Tuesday, July 18, 2006

"Outsourcing" prayers and liturgies?

From Saturday's Vancouver Sun:
Catholic churches in Canada are so short of priests they "outsource" hundreds of requests for special masses to priests abroad, especially to India.

Not too many people know about it, but the practice has been going on quietly for decades, says Dean Hoge, co-author of the recently released book International Priests in America.

The novel form of outsourcing eases the burden on the dwindling number of Catholic priests here, and it helps impoverished priests abroad who receive a donation of up to $10 or $15, compared to the 40 rupees, worth about $1 or so, they would get for a similar request in India. . . .

Catholics can request priests to celebrate a mass for a particular cause, perhaps remembering a loved one, asking for help, or giving thanks. For a donation of about $15, the parishioner can have the intention announced on a website or in a church bulletin on a particular date or, for slightly less, he can forego choosing a date and publication. If there are too few priests to carry out the requests within a reasonable time, a bishop may send them off overseas. . . .

The idea of paying a priest to say a mass seems a little odd, but in the early days of the church, it was a priest's only income, said Powers. . . .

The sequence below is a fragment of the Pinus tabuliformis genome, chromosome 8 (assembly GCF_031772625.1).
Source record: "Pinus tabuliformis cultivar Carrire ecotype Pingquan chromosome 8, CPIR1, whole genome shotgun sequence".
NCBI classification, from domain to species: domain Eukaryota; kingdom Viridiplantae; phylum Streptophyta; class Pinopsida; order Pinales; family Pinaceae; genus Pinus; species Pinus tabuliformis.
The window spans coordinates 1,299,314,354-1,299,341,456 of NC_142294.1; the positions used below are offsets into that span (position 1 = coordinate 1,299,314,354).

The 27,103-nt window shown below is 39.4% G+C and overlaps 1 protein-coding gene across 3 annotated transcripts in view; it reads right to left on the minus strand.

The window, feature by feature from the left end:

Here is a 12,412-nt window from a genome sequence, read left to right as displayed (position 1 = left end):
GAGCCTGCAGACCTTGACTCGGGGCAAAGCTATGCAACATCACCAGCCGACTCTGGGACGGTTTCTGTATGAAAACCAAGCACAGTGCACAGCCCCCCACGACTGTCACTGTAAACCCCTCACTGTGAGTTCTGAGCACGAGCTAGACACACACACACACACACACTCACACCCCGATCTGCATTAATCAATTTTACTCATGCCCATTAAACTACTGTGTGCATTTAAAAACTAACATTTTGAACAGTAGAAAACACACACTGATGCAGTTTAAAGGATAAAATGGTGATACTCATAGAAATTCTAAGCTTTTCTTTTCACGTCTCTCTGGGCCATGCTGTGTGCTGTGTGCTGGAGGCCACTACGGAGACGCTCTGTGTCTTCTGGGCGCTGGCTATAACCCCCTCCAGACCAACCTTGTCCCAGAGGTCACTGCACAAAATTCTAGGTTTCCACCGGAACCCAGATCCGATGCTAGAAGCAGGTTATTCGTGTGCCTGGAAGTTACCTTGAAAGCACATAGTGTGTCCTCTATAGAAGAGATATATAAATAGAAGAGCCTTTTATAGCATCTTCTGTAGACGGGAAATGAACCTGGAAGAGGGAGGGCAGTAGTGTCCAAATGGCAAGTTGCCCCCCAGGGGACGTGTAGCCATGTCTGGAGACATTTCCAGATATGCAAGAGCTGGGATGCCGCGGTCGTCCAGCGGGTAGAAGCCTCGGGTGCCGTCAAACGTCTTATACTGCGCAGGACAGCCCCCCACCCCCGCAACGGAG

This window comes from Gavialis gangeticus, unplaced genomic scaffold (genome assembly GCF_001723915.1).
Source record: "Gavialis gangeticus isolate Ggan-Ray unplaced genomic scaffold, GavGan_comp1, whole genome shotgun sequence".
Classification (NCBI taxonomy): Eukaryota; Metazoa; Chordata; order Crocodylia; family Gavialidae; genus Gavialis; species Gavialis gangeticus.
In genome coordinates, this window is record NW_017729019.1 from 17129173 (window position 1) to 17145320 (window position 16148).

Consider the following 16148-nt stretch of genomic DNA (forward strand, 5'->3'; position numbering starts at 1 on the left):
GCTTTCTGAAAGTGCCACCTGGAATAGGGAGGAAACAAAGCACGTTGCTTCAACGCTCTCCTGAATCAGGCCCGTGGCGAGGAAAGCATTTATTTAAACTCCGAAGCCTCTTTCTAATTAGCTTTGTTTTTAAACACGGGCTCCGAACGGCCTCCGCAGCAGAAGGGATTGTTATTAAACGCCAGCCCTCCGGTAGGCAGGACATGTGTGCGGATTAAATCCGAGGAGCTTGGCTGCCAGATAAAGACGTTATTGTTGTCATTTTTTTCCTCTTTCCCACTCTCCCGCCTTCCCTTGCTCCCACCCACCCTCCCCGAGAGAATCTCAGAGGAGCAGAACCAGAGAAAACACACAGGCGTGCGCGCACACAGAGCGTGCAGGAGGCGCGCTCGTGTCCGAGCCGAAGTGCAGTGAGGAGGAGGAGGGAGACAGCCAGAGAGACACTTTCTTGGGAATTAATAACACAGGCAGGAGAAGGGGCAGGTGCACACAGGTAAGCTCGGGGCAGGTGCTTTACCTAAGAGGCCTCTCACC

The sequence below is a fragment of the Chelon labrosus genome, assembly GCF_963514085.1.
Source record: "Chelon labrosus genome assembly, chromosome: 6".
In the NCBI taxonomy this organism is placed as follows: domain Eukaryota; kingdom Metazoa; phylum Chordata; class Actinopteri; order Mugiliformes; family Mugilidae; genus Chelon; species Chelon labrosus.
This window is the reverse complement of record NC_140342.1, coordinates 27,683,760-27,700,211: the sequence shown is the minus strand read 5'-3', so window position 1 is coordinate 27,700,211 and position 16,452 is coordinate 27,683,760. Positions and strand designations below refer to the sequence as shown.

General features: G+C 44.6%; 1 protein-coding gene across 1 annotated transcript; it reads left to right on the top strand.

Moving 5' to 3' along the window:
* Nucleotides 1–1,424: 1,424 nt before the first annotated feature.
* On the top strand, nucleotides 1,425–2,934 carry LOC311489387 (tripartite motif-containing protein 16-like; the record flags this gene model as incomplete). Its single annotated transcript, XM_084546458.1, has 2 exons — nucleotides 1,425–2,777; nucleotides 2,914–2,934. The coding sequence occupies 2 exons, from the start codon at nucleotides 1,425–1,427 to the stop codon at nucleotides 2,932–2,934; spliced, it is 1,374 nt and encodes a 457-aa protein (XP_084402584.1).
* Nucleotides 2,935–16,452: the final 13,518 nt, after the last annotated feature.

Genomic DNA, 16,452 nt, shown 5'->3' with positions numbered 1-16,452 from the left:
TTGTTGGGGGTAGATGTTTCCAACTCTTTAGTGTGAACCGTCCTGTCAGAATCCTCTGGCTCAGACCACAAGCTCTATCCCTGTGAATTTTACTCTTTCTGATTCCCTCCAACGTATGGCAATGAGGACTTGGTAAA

Rev. Paul Thelakkat, a Cochin-based spokesman for the Synod of Bishops of the Syro-Malabar Church, told reporters: "The prayer is heartfelt, and every prayer is treated as the same whether it is paid for in dollars, euros or in rupees."

To ensure the ritual is done in a sacred manner, priests are restricted to one mass a day.
I want to say that this is just silly, but for all I know there is a legitimate explanation for this practise that would pass muster by Orthodox standards. Can anyone here illuminate this?

Meanwhile, Lark News has its own take on this sort of thing. :)

1 comment:

Simply Victoria said...

DES MOINES — Last month, Lori Danes, 43, called the prayer line of a major television ministry and requested prayer for her mother's persistent ulcers. But her prayer representative, who called himself "Darren," prayed in a strong Indian accent that "all the gods would bless her mightily."
"I was stunned," Danes says. "It was like I'd called a demon prayer line."

Why is stuff like this so funny?